Three sample configurations were used for STS-47 UMS testing: (1) 24 Shuttle beverage pouches containing lithium chloride marker, (2) three Shuttle beverage pouches containing 240 or 360 mL of saline solution, and (3) three urine voids each collected into Contingency Urine Collection Assemblies CUCAs. Preflight lithium-filled pouches were diluted with 120, 240, or 360 mL of milliQ water and dispensed into the UMS. Water (180 mL) was decanted into the UMS between some of the lithium samples to determine the amount of residual lithium remaining after the flush cycle. Saline and urine void configurations were not included, but were later added for in-flight and postflight testing. In-flight and postflight lithium-filled pouches were diluted with 4, 8, 12, or 16 ounces of galley water, while postflight pouches were diluted with 120, 240, 360, or 480 mL. Each sample was dispensed into the UMS. Second syringe aliquots were collected on some of the UMS samples. Saline and urine void configurations were included for testing.
Two sample configurations were used for STS-55 UMS testing (saline solution samples were not configured for testing): 15-18 Shuttle beverage pouches containing lithium chloride marker, and 14-15 urine voids each collected into CUCAs. Lithium-filled pouches were diluted preflight and postflight with 120, 250, 360, or 480 mL of milliQ water (postflight also included 700 mL volume). In-flight samples were filled with 4, 8, 12, or 16 ounces of galley water. During the flight, some bags were not filled to specified volumes which resulted from low water pressure. Lithium-filled pouches were diluted preflight and postflight with 120, 250, 360, or 480 mL of milliQ water (postflight also included 700 mL volume). In-flight samples were filled with 4, 8, 12, or 16 ounces of galley water. During the flight, some bags were not filled to specified volumes which resulted from low water pressure.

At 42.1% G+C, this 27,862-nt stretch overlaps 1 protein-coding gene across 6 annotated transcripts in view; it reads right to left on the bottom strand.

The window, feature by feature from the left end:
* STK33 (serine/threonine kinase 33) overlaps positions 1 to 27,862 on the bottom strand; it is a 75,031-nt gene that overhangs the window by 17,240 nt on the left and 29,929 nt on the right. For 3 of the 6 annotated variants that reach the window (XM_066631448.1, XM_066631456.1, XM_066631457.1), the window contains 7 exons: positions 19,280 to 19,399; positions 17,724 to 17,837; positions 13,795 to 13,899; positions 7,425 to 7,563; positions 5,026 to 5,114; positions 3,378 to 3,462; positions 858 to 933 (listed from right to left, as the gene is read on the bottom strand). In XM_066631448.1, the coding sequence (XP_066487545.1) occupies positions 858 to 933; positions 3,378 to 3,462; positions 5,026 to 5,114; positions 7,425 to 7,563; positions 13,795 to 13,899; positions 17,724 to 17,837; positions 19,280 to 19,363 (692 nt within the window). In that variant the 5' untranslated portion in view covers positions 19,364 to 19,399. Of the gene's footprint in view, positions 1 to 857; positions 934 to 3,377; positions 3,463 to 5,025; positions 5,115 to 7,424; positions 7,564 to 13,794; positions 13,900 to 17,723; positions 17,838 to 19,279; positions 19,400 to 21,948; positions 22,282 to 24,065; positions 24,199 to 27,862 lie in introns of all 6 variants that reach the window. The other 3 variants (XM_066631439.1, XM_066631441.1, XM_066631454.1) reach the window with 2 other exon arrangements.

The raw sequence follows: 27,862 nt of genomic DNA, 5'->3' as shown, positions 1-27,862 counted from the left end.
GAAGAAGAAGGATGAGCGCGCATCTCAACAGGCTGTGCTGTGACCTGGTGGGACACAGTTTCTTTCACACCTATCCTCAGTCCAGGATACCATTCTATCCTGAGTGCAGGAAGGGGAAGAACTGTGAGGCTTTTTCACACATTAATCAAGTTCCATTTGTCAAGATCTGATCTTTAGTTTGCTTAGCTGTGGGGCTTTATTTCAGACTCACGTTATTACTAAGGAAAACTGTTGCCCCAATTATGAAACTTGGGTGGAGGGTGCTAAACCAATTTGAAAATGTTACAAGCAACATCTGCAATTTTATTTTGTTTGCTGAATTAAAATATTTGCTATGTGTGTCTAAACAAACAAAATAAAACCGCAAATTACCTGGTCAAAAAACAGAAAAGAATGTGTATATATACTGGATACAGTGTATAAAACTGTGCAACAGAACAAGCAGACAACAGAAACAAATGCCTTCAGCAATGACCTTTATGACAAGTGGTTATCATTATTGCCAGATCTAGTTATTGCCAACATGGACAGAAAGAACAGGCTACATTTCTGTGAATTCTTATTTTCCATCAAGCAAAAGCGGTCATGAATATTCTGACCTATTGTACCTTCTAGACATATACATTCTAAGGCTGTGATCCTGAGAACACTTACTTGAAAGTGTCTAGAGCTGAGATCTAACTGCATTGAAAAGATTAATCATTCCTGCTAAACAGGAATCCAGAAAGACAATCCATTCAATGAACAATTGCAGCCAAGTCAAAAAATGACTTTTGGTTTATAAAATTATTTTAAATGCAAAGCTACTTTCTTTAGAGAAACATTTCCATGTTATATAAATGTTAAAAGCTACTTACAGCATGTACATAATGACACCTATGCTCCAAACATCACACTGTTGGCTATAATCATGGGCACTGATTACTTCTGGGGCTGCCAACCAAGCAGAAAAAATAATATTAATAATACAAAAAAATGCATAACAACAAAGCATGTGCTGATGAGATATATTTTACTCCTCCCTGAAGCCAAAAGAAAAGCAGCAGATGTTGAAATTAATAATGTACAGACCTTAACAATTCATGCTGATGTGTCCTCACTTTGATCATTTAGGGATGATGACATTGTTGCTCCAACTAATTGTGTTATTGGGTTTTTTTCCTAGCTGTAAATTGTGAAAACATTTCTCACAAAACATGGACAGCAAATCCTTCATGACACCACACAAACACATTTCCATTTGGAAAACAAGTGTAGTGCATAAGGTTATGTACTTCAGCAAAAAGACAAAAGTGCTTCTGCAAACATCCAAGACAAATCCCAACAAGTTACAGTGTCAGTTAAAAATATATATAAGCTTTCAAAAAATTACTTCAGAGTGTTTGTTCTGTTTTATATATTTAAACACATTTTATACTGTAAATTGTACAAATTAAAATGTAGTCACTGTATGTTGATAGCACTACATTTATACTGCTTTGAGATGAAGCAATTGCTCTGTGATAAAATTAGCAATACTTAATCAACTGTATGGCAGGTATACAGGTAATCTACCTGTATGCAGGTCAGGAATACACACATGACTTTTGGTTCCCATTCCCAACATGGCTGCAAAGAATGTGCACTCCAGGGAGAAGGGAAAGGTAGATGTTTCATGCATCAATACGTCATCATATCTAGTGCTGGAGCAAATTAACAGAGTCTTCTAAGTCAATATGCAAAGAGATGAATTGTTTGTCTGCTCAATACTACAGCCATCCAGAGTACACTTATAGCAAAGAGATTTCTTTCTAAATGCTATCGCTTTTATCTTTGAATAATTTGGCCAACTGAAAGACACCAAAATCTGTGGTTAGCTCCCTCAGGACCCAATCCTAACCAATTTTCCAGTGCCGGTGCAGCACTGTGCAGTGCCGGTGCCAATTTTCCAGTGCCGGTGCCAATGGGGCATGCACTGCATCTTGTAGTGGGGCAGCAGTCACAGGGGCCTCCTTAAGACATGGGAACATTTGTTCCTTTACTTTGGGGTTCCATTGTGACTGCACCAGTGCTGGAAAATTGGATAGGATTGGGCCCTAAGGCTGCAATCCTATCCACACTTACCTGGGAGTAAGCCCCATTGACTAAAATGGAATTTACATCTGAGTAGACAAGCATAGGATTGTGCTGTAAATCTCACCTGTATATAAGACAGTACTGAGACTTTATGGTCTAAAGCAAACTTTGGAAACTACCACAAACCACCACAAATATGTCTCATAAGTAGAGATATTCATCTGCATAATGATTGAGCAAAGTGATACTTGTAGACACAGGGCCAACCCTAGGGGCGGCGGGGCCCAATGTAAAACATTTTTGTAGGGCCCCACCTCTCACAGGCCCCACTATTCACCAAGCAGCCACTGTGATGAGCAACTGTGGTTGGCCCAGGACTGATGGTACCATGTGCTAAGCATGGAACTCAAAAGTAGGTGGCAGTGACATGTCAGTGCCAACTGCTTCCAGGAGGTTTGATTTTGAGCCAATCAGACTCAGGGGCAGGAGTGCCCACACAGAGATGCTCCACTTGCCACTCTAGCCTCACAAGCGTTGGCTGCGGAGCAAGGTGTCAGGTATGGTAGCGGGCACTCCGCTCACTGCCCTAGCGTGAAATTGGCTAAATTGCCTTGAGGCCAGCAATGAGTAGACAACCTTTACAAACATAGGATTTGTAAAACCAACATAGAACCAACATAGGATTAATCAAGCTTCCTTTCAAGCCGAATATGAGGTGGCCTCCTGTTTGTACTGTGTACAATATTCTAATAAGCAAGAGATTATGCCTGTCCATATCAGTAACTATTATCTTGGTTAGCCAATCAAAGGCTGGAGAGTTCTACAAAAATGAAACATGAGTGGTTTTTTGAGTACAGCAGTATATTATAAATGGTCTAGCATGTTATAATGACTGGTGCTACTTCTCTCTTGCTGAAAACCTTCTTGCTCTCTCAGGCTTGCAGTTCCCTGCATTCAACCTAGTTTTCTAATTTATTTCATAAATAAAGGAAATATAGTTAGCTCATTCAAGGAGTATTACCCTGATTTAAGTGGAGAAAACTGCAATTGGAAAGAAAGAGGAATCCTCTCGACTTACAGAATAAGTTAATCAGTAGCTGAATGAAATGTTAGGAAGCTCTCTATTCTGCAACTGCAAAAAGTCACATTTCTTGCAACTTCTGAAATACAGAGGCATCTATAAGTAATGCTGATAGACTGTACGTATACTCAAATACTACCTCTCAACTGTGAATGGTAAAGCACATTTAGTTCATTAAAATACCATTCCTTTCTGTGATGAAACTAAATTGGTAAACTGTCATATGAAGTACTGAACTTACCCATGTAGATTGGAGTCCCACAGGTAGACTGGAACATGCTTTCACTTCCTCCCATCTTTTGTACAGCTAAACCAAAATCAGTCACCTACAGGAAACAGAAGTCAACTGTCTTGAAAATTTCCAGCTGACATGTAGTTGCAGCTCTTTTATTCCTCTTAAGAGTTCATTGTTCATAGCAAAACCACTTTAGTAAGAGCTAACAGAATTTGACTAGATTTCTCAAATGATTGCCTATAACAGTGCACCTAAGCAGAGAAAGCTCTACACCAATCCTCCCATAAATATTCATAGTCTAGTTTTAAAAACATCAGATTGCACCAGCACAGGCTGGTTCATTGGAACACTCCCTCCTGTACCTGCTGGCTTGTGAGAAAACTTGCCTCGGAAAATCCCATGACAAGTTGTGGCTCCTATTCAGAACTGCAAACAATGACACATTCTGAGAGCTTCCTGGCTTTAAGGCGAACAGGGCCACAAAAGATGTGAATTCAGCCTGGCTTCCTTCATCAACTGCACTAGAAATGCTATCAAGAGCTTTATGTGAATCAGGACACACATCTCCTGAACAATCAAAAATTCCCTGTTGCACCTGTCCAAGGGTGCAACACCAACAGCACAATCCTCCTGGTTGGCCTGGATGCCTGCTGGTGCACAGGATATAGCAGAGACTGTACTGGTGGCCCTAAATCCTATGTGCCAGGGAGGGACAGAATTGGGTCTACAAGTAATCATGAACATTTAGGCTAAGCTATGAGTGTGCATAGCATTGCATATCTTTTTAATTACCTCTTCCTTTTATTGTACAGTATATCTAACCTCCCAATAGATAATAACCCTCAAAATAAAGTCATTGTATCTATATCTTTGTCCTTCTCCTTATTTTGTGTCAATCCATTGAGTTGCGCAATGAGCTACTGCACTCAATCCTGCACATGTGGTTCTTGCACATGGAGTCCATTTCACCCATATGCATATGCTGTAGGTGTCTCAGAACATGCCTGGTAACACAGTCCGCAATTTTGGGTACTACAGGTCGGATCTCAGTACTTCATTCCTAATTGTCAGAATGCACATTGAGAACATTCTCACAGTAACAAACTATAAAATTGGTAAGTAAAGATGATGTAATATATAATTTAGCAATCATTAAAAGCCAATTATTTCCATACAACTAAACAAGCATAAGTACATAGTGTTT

The UMS performance on STS-47 (SL-J) was considered nominal until postflight inspection of the UMS flush water showed the presence of urine instead of clean water. It was later confirmed that the UMS flush water line was improperly connected in flight to the waste quick disconnect (QD). Postflight analysis of in-flight DSO 323 lithium samples confirmed the presence of urine constituents. It was expected that the dilution evaluation portion of this DSO would not result in reliable data due to lithium contamination from the waste water. Percent lithium recoveries were generally higher than STS-55 data, indicating probable lithium contamination, although postflight lithium testing of the in-flight waste water samples confirmed negligible lithium concentrations. In general, in-flight lithium recoveries were lower than pre- or postflight data, with greater dilution present in the smallest volume category (120 mL).
In-flight volume calculations (calculated UMS volume dispensed) derived from lithium concentration of diluted samples dispensed into the UMS were not affected by urine contamination from the flush water. These calculated volumes were slightly higher than corresponding UMS mass readings. In-flight mass readings were slightly lower than ground-based mass readings of similar volumes.
Comparison of saline and urine void data for in-flight and postflight testing periods was inconclusive due to in-flight urine contamination from the waste water and also inconsistent and insufficient postflight data.
Lithium data showed decreased percent recoveries with lower volumes. Second syringe samples of urine and lithium were less dilute than first syringe samples. Higher percent recoveries were noted in preflight samples versus in-flight and postflight samples. Calculated UMS volumes dispensed were slightly higher than adjusted UMS mass readings. Mass readings were adjusted according to in-flight calibration data and appeared to be more linear as compared to ST8-47 data (in-flight calibration not performed).
In-flight and ground study comparisons of UMS samples show that dilution of samples is more pronounced and is more varied with lower sample volumes, as expected. In general, in-flight samples were more diluted and had lower mass readings than ground samples with similar volumes.